It's a well-documented fact at this juncture: Asheville's sound is a melting pot, a smorgasbord, a sonic gumbo. But just in case you needed further proof, this week's roundup — pulled at random from a stack of submitted CDs — turns up rock, Americana, world/spiritual, bluegrass and jazz guitar.  Consider it potluck listening.

Shed by Paul Edelman
"The best dog I ever had was my own heart," sings Americana rocker Paul Edelman on his twangy, gritty, rockin'-like-Bon Jovi-but-not-cheesy track "Bristol to Bridesburgh." While Edelman's 10-song disc is unpolished, its rough edges are its charm. A little bit country, a little bit rock n' roll, Edelman makes short work of simple but effective lyrics, driving percussion, searing guitars and hooky melodies. This is the soundtrack to chilly winter nights huddled in steamy bars; or long drives in a muscle car, the road partially obscured by frosty windows. Hints of Springsteen and Mellencamp are balanced with Edelman's original sound: an imperfect but comfortable voice and addictive, narrative songs. Paul Edelman performs at the Town Pump in Black Mountain on Saturday, Dec. 12, 8 p.m.

Island Diplomacy by If You Wannas
Asheville's Ifs described their latest full-length album as "The Velvet Underground meets Hank Williams." Disparate as those influences seem, the Ifs take the sound farther into the territory of odd pairings, experimentation and raw, street-inspired musicianship. The band's raucous, punk-spirited live show somehow translates to disc: Lo-fi recording lends a warm, intimate sound. Fuzzy guitars align with tightly crafted lyrics; vintage organ meets rock rhythms. It's frayed around the edged yet masterfully constructed from the Elvis Costello-reminiscent alt-pop of intro track "Halo Spit." Songs are at once ironic and sweet, dark and beguiling; closing track "Oh Doctor" with the hooky-spooky refrain, "That's the way I like it," makes great use of this dichotomy.

Where Heaven Meets the Earth by Kristin Luna Ray
Fans of River Guerguerian, Free Planet Radio and Arundas will find a kindred spirit in Kristin Luna Ray, whose new album incorporates many of the musicians from these groups. Ray's sound fuses elements of world beat (harmonium, sarod, congas and kanun) with aspects of spirituality (songs include "Alleluiah" and "Open to Grace"; the CD case features images of spiritual leaders like Neem Karoli Baba, The Dali Lama and Mother Teresa). But Ray's music is not so heady as to lose the casual listener. Sweet, positive-message lyrics and easy, flowing soundscapes make this an accessible album with wide appeal.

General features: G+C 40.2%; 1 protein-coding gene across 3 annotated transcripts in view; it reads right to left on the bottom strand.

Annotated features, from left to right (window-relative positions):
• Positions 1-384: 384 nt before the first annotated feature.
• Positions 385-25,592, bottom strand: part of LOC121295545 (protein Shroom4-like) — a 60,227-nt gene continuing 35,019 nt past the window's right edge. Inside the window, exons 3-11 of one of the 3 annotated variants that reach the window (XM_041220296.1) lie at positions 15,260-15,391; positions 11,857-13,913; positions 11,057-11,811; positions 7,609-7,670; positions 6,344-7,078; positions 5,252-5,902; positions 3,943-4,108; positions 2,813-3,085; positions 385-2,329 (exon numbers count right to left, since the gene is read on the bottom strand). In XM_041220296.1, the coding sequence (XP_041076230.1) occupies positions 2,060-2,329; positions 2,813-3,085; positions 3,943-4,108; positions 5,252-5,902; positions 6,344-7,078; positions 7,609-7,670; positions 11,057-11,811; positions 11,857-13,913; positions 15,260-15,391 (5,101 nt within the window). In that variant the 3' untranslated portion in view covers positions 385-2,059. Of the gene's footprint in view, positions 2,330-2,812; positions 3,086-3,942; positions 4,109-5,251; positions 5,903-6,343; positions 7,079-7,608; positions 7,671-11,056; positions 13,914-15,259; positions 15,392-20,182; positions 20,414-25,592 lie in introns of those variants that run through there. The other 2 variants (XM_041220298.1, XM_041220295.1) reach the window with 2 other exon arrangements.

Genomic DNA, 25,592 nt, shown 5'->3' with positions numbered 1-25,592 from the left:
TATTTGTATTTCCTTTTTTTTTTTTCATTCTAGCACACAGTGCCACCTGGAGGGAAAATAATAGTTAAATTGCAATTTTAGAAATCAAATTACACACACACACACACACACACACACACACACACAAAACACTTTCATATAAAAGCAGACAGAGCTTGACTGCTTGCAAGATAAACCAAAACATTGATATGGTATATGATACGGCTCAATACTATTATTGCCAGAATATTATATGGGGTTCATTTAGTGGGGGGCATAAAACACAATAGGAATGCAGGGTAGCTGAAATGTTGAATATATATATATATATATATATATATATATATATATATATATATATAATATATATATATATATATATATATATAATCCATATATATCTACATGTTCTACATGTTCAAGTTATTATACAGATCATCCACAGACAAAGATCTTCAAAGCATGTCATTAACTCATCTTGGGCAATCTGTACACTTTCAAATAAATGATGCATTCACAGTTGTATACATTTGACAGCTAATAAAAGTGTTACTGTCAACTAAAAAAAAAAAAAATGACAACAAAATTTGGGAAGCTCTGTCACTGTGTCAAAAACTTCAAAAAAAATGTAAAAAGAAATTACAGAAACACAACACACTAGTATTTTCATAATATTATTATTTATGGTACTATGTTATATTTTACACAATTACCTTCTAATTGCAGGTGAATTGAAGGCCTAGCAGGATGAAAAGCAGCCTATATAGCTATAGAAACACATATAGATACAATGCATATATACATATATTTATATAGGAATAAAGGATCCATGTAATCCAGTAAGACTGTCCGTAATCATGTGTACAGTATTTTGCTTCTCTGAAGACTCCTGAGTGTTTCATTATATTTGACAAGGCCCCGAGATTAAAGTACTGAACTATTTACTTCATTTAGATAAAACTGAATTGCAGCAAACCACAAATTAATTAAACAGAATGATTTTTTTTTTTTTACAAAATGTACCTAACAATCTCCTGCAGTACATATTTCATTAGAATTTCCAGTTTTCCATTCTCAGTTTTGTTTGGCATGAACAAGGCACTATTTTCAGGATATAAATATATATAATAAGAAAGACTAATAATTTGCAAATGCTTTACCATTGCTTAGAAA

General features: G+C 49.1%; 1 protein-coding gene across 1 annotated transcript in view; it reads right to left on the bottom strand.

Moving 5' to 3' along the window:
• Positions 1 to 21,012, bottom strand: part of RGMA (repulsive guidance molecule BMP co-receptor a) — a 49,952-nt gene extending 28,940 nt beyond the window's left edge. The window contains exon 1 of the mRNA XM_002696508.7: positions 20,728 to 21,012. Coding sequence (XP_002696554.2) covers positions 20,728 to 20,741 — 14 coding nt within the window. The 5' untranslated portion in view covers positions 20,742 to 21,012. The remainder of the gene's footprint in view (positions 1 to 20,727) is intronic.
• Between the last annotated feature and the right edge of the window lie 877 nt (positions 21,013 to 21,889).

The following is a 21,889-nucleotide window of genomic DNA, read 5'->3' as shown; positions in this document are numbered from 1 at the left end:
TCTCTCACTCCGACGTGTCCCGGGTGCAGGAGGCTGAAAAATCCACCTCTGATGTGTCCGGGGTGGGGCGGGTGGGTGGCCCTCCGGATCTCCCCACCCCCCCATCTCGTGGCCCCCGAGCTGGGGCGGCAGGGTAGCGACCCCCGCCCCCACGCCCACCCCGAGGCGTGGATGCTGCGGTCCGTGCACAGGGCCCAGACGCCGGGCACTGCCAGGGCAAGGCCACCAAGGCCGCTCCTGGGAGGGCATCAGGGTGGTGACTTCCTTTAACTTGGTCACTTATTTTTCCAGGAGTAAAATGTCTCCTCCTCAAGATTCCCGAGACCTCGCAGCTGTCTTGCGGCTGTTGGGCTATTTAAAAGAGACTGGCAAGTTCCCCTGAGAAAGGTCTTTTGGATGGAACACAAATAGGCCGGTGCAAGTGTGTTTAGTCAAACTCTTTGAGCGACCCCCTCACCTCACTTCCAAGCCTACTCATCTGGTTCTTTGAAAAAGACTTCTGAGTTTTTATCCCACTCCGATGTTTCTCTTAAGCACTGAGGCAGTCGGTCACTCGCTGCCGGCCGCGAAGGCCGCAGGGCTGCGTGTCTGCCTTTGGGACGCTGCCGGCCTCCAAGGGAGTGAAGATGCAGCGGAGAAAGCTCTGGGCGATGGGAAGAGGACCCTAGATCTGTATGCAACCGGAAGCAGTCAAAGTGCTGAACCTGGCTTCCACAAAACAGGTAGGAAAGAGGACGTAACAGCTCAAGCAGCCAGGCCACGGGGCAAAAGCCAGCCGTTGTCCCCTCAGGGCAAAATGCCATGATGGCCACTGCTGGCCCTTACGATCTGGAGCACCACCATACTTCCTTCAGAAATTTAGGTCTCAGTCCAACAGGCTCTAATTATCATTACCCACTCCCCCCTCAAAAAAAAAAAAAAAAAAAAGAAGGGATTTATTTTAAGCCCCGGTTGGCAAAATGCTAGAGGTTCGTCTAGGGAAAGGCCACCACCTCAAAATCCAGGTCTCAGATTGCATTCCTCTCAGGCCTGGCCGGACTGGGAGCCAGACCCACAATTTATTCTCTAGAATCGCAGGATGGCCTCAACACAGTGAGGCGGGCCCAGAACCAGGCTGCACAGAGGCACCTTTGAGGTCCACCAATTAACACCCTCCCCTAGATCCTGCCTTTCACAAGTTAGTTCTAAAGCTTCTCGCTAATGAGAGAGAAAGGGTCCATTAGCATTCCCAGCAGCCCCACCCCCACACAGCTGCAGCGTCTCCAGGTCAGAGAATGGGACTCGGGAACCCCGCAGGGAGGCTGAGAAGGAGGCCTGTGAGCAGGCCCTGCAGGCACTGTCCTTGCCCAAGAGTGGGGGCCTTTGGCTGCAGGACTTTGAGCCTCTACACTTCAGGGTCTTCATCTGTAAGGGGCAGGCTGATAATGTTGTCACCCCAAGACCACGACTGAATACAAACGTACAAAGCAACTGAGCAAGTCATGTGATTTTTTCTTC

Green Pastures by Redeye Ramblers
While the Redeye Ramblers never veer from the bluegrass path, the band's presentation of the unadulterated genre is so pitch-perfect and flawless that it's hard to want for anything more. Green Pastures is a dozen painstakingly selected tracks, including folk classics ("Man of Constant Sorrow") gospel tunes ("Driftin' Too Far From The Shore") and mountain themes ("Blue Ridge Cabin Home"). Each instrument rings clear — even during a guitar solo the quiet chucking of mandolin in the background is perfectly audible. Fiddler Lori Little Peek contributes dulcet vocals on several songs, making these tracks fast favorites.

(Why We're) Happy Together by Mark Guest
In an unofficial poll, men found Guest's post-coital Barbie and Ken album cover to be clever while women found it to be creepy. Dare to venture past that attention-grabbing image: The sounds inside are fabulously sleek and stylish. Guest plays jazz guitar with the supple aplomb of Fred Astaire, mid-tango. On Together, Guest's is joined by the likes of Ian Bracchitta (who lends a mean bass solo to "There Is No Greater Love") and Frank Southecorvo (whose crisp, lilting sax dynamizes Guest's original composition, "Mardis Bossa"). Anyone who's heard Guest live (he often plays for the dinner crowds at area restaurants) knows the musician is a master of every genre; Together could well be a collection of his greatest hits.

Holding Space by Robert Thomas
Play Arden-based musician Robert Thomas' latest CD on iTunes and the program classifies the music as "New Age." This label works — it's soothing, atmospheric and often spiritual in theme — but there's also more to Thomas' compositions. Instrumentals are flavored with jazz piano; some tracks feature world-beat sounds (electric sitar on "Mountains," doumbek on "Marhaba") and Thomas' vocal numbers a deeply personal and sentimental (listen to "Two Daughters"). Three of the dozen tracks reference dancing and, indeed, Holding Space has the sweeping, swirling musicianship perfect for a breezy, interpretive turn on the dance floor.


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About Alli Marshall
Alli Marshall has lived in Asheville for more than 20 years and loves live music, visual art, fiction and friendly dogs. She is the winner of the 2016 Thomas Wolfe Fiction Prize and the author of the novel "How to Talk to Rockstars," published by Logosophia Books. Follow me @alli_marshall

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